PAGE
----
Krishna (figure in dark blue) has the doors of Dwarka shut on the hungry Bhima. Scene from 'The Mahabharata'. At bottom right of the painting Bhima beats at the gate. Three women below left carry vessels and a man in front of them remonstrates with the visitor. The semi-aerial perspective allows the viewer to see inside the walls two women setting out dishes on a table under a canopy, with other vessels arranged on the tesselated floor. In the background on the right another woman kneels inside a circular white pavilion. There are two inscriptions, one in a rectangular panel above the canopy, another in a rectangular panel to bottom left. The whole surrounded by a border in pink decorated with alternating flower and bird motifs. The text in late 19th-century Urdu, written in a cursive nasta'liq-e khafi hand, refers to the painting as 'Number 82' or 'Number 84.' The painting also dates from the late 19th century, probably from the art schools of Jaipur, India, and adapts a composition from the dispersed late 16th-century 'Jaipur' Razmnamah manuscript (in the Jaipur royal collection, Maharaja Sawai Man Singh II Museum, and British Library), an illustrated Persian translation from the original Sanskrit (version by Naqib Khan) created at the court of the 3rd Mogul Emperor, Akbar I (d.1605).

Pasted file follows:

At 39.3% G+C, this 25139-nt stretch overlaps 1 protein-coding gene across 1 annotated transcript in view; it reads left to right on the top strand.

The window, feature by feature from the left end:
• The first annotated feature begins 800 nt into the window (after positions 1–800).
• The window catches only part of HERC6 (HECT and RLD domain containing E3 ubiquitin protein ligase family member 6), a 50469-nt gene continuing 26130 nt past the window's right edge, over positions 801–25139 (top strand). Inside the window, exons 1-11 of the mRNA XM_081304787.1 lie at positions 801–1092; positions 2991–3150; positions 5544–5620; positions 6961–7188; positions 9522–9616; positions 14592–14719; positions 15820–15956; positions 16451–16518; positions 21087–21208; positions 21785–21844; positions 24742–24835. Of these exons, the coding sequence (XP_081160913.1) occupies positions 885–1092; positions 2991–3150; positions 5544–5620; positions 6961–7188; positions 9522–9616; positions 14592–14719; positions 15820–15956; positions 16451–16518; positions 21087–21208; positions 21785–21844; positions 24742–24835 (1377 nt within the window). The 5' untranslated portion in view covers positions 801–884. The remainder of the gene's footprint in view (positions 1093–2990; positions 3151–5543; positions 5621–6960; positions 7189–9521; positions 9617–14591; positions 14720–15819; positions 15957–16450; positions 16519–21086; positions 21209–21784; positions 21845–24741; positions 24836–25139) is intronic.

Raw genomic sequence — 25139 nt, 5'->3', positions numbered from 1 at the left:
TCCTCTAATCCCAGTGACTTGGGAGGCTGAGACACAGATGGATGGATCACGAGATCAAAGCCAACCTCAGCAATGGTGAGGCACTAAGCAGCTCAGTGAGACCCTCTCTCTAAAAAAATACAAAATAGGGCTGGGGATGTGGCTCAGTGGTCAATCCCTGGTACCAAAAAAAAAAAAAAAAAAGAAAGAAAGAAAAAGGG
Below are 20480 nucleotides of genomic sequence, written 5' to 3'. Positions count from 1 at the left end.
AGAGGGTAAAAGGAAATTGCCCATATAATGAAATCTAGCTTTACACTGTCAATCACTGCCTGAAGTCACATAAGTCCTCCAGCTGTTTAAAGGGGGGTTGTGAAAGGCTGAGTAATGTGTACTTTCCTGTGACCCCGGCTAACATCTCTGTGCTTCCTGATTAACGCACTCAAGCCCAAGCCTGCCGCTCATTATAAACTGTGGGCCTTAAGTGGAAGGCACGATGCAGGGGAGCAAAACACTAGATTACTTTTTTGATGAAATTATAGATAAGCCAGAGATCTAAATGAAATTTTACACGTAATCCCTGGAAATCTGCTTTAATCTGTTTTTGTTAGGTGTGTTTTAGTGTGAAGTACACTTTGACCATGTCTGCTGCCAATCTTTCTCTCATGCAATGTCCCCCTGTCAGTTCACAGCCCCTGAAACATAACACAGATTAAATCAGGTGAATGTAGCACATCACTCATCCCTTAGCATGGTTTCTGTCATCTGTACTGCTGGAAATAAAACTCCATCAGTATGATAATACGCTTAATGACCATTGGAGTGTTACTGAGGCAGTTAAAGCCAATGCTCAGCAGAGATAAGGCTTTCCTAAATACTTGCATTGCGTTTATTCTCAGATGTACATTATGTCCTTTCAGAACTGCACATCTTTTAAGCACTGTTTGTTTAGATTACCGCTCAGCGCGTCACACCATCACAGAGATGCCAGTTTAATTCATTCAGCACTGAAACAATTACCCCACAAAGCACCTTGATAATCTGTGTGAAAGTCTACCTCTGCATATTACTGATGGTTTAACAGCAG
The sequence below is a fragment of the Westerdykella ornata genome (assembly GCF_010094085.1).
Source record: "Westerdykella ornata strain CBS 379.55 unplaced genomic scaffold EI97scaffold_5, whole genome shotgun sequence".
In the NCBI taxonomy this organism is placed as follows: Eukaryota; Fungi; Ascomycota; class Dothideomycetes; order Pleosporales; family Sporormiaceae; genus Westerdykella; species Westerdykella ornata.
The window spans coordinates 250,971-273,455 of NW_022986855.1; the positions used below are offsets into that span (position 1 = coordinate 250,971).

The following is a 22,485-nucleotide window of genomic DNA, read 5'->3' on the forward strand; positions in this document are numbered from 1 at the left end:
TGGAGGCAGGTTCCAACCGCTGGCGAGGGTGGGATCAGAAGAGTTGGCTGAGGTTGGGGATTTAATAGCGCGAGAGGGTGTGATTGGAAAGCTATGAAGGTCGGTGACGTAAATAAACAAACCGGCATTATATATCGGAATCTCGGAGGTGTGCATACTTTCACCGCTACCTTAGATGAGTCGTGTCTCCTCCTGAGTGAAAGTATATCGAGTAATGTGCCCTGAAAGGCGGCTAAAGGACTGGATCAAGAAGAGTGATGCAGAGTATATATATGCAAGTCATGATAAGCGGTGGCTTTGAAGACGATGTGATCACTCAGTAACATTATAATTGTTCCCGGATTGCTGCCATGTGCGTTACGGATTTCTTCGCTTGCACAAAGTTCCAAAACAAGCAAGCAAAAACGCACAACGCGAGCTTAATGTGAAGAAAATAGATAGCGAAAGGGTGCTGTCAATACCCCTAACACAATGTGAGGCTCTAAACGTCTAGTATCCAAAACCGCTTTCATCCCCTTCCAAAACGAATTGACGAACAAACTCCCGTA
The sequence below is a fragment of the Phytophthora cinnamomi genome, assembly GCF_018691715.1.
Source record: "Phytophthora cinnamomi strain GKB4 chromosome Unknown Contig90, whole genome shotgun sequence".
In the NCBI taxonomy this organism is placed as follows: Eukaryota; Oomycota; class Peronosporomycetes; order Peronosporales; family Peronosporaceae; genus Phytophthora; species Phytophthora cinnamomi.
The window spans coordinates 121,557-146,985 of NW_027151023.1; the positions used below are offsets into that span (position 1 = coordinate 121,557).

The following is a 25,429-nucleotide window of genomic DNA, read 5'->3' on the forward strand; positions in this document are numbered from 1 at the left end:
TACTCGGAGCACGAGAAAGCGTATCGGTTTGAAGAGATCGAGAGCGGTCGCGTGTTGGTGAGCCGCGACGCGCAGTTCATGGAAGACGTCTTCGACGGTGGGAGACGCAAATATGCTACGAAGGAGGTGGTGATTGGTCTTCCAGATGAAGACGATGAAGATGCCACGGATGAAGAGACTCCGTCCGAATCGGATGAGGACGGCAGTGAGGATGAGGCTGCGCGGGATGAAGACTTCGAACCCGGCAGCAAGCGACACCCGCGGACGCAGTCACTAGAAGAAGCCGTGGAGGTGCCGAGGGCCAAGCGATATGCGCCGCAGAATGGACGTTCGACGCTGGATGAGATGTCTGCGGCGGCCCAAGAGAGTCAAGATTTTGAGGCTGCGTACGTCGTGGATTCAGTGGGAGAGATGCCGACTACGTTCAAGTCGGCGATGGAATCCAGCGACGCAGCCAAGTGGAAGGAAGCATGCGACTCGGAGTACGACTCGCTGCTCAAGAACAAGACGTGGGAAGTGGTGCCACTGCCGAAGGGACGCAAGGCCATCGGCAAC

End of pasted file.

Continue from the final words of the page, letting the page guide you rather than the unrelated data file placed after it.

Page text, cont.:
Where to see this painting?
Horniman Museum and Gardens
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